Nov 25, 2017

Review Files: Sarah Jones's Bridge & Tunnel

Sarah Jones in Bridge & Tunnel. (Photo by Paul Kolnik), Feb. 1, 2006

Bridge & Tunnel
Reviewed by Rob Kendt

If the Tonys had an ensemble award, Sarah Jones would be an odds-on favorite. For among the many feats of her extraordinary solo show Bridge & Tunnel, newly transferred to Broadway after a hit downtown run, is the palpable sense of community Jones creates among her 14 fictional characters. These finely drawn and even more sensitively acted figures—readers at an immigrant-themed South Queens poetry open mike—appear individually, with the merest change in posture, costume and eyewear. But Jones knits their entrances and exits together so smoothly and sympathetically that when the evening's genial emcee, a jittery Pakistani joker named Mohammed Ali, asks for applause for a young performer who just "left" the stage, we clap appreciatively, as if she were actually walking back to her seat.

Jones' artistry as a mimic is what grabs us first. She can sketch a person's entire body of experience on her thin, rangy frame, then color in these contours with her voice, which can modulate texture and tempo as freely as she changes accents. But it soon dawns on us with something close to awe that Jones is not really mimicking at all but rendering a world with a novelistic attention to detail, in an imaginative style closer to that of Lily Tomlin or Danny Hoch than to the docu-theatrics of Anna Deavere Smith or Culture Clash. If Bridge & Tunnel feels a bit more like the non-fiction variety, it's probably because the participants at Jones' imagined poetry reading don't offer poems so much as they do straightforward narratives about their immigrant experiences.

It's also because Jones is so self-effacing, both as a performer and as a writer. She keeps the show's patter realistic to a fault, down to every hem and haw and misfired joke. Mohammed, in particular, is the sort of over-eager goofball who provides his own laugh track, even if his laughter begins to sound more desperate as we learn that he's the subject of an ominous-sounding federal investigation. But as skilled as Jones is at inhabiting these impossibly diverse ages, genders, and nationalities, what makes Bridge & Tunnel more than a mere virtuoso showcase is the acuity and insight of her writing. Jones captures the distinct voices of these variegated immigrants so well, and with such an invisible authorial touch, that the show feels like a social documentary in the best possible sense.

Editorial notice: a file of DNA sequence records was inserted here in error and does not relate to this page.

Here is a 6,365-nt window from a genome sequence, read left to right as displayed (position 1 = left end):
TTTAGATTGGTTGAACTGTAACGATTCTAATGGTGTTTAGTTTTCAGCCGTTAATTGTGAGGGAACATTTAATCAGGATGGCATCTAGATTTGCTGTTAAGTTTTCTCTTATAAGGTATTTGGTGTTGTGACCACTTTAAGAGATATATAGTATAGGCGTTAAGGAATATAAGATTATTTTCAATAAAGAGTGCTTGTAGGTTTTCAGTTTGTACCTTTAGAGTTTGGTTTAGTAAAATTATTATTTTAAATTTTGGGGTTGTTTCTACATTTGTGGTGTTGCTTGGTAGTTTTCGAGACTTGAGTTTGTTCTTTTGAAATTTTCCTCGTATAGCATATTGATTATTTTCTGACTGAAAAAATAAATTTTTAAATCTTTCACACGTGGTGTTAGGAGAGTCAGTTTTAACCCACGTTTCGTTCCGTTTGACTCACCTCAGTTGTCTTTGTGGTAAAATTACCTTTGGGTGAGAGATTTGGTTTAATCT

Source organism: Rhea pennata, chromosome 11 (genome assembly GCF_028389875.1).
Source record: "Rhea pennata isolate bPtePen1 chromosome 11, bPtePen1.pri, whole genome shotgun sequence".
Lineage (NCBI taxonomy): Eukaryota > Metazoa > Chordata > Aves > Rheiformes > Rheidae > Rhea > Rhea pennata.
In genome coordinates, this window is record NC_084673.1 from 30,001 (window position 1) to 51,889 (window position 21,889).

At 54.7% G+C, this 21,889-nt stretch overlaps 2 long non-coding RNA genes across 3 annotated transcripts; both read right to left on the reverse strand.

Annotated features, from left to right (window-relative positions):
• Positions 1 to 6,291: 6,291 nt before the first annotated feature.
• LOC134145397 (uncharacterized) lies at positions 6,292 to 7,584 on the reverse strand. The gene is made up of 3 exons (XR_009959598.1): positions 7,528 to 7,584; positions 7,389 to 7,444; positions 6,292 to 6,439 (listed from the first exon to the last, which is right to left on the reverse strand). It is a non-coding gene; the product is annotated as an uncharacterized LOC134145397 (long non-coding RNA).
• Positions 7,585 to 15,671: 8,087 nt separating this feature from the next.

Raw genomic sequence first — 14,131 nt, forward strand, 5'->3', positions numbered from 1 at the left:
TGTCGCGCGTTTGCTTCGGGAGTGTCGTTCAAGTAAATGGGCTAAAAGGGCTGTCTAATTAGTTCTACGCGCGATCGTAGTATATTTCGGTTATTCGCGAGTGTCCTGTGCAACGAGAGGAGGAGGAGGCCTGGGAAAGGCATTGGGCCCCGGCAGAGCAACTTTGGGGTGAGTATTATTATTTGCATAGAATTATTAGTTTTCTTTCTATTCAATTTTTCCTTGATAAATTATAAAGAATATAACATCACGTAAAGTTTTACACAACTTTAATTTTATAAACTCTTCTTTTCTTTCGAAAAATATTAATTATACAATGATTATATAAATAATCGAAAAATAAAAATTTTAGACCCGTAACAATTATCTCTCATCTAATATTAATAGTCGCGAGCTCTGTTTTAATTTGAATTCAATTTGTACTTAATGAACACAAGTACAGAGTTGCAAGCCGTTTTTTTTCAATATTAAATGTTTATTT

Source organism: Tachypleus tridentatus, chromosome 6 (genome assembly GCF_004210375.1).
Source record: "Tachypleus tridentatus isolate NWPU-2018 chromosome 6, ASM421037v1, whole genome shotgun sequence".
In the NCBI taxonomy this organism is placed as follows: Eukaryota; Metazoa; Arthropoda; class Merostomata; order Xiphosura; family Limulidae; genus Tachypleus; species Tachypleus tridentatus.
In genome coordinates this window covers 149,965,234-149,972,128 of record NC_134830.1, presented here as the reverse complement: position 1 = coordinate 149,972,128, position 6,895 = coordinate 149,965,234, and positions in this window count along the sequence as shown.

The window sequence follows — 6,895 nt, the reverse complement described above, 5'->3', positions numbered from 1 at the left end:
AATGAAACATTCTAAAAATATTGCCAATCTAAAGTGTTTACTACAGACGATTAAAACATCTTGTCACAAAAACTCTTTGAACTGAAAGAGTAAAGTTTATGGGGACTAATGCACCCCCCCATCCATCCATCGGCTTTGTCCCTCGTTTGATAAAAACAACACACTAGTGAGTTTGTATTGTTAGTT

It will occur to some theatergoers that for all the truthfulness of these individual portraits, there's a certain amount of rose-colored thinking in juxtaposing them without sparking any inter-cultural tension. The closest the show comes to that kind of friction is when DJ Rashid, a bouncy young rapper in a big orange parka, rushes the stage and offers some ill-considered opinions of Barack Obama and the affinity between immigrants and African-Americans. Otherwise, irreproachable politeness and liberality prevails: A Jordanian woman in hijab praises sensual Arab poetry and "women's freedom"; a conservative Chinese matriarch recounts how she learned to accept her lesbian daughter; a sweet elderly woman assures today's immigrants that her parents, Eastern European Jews, were treated with exactly the same suspicion and prejudice that greets today's new arrivals. There's a slight thread of suspense about Mohammed's fate, but this is attenuated and dropped unceremoniously in the show's uncharacteristically weak final moments.

If she skimps on conflict among her characters, though, Jones doesn't flinch from the complexities of their bi-cultural immigrant lives. A Vietnamese-American slam poet counts the ways he's alienated from both mainstream culture and from his own; a Chicano union organizer, injured on a construction site, talks with heartbreaking past-tense hopefulness about his crushed dreams; a Haitian woman embodies the mix of optimism and outrage felt by newcomers who believe in the American promise with more passion than natives ever do.

The evening's giddy high point comes when a stagestruck 11 year old reads a doggerel poem from a school notebook in a chirpy singsong, pausing with intoxicated glee when she gets a laugh. Not only is Jones' rendition of this pre-teen pixie close to an out-of-body experience; the girl's poem, about not wanting to grow up and feel her elders' pain, is a gem-like study in Jones' ability to write pointedly from within her characters' experiences. This precocious charmer is the one, naturally, who gets our applause even after she's disappeared.